UK inflation fails to rise but remains elevated
The Office for National Statistics has confirmed that the annual rate of consumer price index (CPI) inflation remained at 3% in October. This is below consensus expectations of 3.1%, and crucially, just below the trigger point for the Bank of England (BoE) to write a letter to the Chancellor of the Exchequer.
Cheaper fuel prices helped offset a rise in food prices, helping to keep the headline CPI rate unchanged. Excluding the volatile components, the core inflation rate was unchanged at 2.7%.
Meanwhile, annual inflation based on the retail price index (RPI) rose from 3.9% to 4%.
Impact of sterling weakness is fading
Overall, the latest inflation figures show that the depreciation in sterling is still causing prices to rise faster than in recent years. However, this appears to be close to an end. Data from producers show that both input and output prices peaked months ago, which should mean that we are close to a peak in CPI inflation.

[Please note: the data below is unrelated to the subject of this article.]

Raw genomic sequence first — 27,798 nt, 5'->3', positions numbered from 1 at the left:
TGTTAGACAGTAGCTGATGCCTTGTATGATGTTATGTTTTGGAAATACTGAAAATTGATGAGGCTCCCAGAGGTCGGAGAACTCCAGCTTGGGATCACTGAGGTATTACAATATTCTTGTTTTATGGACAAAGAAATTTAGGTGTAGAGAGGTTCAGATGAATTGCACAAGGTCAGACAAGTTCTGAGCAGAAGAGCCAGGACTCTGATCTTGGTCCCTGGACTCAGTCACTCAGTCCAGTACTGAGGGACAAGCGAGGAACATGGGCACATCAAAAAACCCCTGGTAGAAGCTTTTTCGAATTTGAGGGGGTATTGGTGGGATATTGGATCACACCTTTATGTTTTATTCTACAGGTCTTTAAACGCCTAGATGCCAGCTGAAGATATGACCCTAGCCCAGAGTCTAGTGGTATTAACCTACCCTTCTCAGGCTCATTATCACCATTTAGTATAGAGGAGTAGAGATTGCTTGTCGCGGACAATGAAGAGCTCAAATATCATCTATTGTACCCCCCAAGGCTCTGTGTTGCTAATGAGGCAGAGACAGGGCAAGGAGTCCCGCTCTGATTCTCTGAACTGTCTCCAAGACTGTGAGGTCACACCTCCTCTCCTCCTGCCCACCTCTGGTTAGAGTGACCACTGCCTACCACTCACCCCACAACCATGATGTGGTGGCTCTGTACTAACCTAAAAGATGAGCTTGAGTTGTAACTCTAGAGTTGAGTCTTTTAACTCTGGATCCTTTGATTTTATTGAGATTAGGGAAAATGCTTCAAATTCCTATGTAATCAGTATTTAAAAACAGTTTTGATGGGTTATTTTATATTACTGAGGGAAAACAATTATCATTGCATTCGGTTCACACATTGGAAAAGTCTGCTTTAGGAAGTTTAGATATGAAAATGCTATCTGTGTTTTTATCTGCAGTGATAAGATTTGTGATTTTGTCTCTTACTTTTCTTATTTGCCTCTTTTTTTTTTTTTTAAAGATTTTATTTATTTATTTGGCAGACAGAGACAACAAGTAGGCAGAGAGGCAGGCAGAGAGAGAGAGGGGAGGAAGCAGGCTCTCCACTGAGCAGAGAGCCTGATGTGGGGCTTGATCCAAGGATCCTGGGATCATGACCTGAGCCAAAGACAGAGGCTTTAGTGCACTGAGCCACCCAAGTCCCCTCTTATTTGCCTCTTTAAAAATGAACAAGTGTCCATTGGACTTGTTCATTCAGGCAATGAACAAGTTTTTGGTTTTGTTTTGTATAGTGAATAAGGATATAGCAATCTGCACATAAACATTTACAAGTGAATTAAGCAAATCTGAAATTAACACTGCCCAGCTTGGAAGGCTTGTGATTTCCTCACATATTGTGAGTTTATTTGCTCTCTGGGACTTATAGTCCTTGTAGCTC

Rising oil prices to squeeze households
With regards to monetary policy, while the Bank of England is not in a rush to raise interest rates again, the latest inflation figures are helpful for rate setters, especially if inflation now falls back towards the BoE's 2% target.
However, the rise in global oil prices in recent weeks could slow the fall in inflation which we are forecasting, and is likely to squeeze households further, keeping GDP growth subdued.
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